Welcome to the conversation!

Welcome to the conversation!

Harriet Beecher Stowe's (1811-1896) best-selling anti-slavery novel Uncle Tom's Cabin (1852), made her the most famous American woman of the 19th century and galvanized the abolition movement before the Civil War.

The Stowe Center is a 21st-century museum and program center using Stowe's story to inspire social justice and positive change.

The Salons at Stowe programs are a forum to connect the challenging issues (race, gender and class) that impelled Stowe to write and act with the contemporary face of those same issues. The Salon format is based on a robust level of audience participation, with the explicit goal of promoting civic engagement. Recent topics included: Teaching Acceptance; Is Prison the New Slavery; Traces of the Trade: A Story from the Deep North; Creativity and Change; Race, Gender and Politics Today; How to be an Advocate

This blog will expand the reach of these community conversations to the online audience. Add your posts and comments to keep the conversation going! Commit to action by clicking HERE to stay up to date on Salon and social justice news.

For updates on Stowe Center programs and events, sign up for our enews at http://harrietbeecherstowe.org/email.

Wednesday, September 9, 2015

#SalonsatStowe: Meet the Featured Guests

The first Salon at Stowe for Fall 2015, "Unpacking White Privilege" will be held September 10th at the Stowe Visitor Center. Leading the conversation will be featured guests Dr. David Canton and Andrea Kandel.

Learn more about the featured guests below!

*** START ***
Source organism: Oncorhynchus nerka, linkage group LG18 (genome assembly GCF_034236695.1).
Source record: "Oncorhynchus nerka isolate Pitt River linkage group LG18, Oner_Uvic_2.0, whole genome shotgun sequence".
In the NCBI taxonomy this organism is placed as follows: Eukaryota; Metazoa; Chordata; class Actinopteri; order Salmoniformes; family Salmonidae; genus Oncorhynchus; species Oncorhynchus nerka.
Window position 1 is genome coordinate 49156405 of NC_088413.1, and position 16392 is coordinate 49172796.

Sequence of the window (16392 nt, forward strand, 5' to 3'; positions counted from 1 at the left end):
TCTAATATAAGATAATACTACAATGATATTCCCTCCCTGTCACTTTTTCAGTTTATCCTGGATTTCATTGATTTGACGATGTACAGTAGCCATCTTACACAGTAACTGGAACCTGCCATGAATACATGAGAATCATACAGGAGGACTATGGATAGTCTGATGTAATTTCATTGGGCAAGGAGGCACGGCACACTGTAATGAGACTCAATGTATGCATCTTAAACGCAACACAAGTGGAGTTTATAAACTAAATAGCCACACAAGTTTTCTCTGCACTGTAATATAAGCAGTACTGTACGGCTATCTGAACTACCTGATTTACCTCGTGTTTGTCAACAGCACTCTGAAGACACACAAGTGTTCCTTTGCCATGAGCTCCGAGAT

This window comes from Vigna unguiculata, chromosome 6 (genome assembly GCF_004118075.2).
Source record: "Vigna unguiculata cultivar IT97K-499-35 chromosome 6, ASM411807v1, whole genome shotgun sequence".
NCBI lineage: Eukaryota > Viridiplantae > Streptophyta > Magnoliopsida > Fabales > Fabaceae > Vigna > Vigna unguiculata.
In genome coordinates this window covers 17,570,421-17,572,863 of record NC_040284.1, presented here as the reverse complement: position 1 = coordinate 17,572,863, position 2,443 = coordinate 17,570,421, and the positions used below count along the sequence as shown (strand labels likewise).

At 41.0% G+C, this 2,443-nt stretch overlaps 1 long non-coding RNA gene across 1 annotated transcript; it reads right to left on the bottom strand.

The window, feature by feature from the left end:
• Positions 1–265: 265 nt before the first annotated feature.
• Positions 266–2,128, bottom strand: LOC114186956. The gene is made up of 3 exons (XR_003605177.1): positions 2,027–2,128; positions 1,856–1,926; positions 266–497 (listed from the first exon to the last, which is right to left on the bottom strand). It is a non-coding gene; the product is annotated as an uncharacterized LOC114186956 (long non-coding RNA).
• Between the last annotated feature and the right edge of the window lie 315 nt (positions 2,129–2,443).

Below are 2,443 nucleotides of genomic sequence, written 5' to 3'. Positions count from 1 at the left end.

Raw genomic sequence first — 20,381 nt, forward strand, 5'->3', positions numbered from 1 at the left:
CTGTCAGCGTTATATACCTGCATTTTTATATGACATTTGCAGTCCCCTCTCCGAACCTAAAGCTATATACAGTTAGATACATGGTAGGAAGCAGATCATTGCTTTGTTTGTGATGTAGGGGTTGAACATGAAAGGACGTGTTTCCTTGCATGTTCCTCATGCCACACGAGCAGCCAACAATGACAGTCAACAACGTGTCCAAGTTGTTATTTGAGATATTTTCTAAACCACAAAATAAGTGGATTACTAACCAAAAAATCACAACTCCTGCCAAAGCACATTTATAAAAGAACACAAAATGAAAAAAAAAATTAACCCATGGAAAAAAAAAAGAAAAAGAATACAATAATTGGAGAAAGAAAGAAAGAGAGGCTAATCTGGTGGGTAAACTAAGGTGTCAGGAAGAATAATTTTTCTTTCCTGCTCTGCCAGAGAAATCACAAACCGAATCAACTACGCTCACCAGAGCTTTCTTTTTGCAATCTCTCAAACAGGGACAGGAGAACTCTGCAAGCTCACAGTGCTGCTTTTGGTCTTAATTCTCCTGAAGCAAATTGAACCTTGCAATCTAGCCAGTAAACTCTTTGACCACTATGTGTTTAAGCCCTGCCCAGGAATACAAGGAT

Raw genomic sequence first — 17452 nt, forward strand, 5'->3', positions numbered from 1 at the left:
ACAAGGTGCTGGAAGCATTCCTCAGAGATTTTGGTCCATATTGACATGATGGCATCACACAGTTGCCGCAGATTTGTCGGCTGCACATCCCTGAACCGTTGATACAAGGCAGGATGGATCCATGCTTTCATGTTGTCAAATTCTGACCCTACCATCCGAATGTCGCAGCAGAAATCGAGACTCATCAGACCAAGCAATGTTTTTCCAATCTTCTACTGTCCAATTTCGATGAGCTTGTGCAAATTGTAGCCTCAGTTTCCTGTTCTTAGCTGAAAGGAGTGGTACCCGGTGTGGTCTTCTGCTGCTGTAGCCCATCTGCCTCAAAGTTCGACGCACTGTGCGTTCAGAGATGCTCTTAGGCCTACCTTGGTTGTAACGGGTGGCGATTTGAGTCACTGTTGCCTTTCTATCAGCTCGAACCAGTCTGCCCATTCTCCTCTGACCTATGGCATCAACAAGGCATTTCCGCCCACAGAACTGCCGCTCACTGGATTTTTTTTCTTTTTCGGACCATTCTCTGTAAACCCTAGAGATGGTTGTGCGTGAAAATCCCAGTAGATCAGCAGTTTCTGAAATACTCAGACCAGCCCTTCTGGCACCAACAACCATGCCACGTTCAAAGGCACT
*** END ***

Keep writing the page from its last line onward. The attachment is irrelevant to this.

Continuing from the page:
Dr. David A. Canton is an associate professor of history, and Interim Dean of Institutional Equity and Inclusion at Connecticut College. Canton believes that African-American urban history illustrates the impact of racism, classism, and sexism in the black community. It also provides insight to the origins of 20th century black urban poverty, civil rights struggle, black class formation, and black community development.

Andrea Kandel is the Executive Director of the National Conference for Community and Justice. The National Conference for Community and Justice is a human relations organization that promotes inclusion and acceptance by providing education and advocacy while building communities that are respectful and just for all.

What will you ask the featured guests? Why do you think it is important to talk about white privilege? Let us know in the comments below! 

"Unpacking White Privilege" will begin at 5:00 pm with a social half hour in the Stowe Visitor Center. The discussion will begin at 5:30 pm. See you there!

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